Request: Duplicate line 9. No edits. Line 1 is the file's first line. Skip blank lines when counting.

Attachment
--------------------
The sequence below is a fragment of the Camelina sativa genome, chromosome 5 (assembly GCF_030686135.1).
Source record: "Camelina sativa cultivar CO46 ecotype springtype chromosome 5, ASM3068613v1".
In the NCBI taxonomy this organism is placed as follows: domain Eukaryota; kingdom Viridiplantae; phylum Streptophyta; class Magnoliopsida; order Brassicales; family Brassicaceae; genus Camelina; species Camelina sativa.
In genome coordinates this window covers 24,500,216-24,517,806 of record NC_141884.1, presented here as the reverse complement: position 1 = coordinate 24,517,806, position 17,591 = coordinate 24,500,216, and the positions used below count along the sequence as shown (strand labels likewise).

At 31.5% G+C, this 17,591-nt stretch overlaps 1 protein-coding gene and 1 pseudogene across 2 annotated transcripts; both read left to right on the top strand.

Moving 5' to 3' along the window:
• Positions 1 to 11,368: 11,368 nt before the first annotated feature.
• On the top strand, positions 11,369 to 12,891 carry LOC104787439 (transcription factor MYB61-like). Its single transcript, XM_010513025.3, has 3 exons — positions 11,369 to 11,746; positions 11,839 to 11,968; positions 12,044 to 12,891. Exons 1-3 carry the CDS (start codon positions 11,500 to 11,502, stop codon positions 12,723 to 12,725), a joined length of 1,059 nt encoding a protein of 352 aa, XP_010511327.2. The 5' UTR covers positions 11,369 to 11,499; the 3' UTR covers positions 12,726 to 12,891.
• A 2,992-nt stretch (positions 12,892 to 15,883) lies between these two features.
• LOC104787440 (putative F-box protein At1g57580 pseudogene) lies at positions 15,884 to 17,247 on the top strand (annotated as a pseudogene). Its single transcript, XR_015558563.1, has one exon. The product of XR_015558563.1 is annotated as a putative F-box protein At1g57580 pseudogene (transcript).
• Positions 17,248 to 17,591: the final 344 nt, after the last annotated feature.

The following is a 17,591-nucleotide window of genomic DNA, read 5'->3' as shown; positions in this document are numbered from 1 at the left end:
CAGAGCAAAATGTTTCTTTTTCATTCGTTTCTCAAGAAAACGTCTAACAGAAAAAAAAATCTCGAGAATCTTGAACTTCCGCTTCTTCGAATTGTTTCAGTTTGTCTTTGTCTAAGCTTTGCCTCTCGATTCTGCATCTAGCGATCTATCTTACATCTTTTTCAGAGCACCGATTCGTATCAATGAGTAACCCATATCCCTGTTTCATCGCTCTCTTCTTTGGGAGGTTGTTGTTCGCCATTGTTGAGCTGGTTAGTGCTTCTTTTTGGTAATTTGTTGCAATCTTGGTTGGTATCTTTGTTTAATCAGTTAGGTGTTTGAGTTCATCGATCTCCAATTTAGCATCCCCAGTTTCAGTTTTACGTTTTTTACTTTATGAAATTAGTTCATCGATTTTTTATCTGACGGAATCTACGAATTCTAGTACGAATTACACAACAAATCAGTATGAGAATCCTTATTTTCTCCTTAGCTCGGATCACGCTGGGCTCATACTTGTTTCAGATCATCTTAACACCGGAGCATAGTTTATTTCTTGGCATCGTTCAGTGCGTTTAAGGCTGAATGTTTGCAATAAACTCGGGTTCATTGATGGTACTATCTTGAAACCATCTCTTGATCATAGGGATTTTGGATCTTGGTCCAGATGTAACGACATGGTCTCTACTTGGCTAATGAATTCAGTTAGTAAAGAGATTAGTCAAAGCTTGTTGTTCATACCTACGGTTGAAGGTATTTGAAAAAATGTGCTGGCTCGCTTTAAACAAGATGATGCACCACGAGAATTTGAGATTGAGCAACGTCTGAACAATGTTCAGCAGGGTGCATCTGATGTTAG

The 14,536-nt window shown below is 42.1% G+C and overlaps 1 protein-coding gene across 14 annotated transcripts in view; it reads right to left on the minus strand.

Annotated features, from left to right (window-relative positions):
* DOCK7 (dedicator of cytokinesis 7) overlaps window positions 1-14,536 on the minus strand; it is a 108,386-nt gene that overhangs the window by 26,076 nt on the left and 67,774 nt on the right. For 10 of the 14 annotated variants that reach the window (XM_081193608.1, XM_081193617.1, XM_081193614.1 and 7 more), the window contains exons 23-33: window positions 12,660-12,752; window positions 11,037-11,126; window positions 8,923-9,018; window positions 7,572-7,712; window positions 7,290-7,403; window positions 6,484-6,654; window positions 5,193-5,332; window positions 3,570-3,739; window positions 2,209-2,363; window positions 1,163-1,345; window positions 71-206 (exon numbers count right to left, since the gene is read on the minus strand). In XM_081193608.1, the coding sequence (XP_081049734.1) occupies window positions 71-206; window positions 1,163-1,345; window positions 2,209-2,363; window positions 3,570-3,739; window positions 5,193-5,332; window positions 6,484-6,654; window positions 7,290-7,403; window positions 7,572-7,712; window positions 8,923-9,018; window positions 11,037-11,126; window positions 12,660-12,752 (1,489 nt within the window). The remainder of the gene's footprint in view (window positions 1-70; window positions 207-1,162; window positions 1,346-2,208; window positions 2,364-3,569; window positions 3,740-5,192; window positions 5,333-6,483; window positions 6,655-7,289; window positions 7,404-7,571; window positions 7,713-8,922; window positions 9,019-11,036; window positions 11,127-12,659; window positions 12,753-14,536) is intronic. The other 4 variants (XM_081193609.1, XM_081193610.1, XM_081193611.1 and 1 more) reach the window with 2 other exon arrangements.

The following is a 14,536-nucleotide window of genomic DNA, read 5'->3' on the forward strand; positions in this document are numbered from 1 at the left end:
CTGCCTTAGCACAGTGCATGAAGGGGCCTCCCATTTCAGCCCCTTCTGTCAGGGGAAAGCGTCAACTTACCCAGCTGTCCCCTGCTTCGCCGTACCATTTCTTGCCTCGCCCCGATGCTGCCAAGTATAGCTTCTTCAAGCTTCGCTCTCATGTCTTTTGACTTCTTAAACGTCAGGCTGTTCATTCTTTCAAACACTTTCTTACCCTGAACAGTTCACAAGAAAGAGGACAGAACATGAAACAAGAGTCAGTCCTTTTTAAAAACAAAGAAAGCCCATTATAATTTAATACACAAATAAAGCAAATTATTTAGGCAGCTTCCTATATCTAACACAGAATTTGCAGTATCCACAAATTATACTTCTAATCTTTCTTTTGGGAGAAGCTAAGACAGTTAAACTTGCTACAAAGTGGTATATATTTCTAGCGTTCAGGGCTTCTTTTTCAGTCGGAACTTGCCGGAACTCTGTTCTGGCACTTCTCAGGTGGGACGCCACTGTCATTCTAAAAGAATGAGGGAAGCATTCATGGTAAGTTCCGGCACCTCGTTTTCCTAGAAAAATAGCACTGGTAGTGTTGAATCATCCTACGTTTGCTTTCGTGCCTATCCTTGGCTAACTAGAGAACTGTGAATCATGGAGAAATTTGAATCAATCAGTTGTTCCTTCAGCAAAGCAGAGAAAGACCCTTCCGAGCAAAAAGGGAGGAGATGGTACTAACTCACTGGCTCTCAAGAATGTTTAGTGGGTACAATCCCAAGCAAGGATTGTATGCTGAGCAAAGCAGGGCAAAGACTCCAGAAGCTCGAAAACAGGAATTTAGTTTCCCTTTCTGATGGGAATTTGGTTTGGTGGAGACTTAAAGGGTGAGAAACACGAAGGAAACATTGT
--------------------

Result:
• A 2,992-nt stretch (positions 12,892 to 15,883) lies between these two features.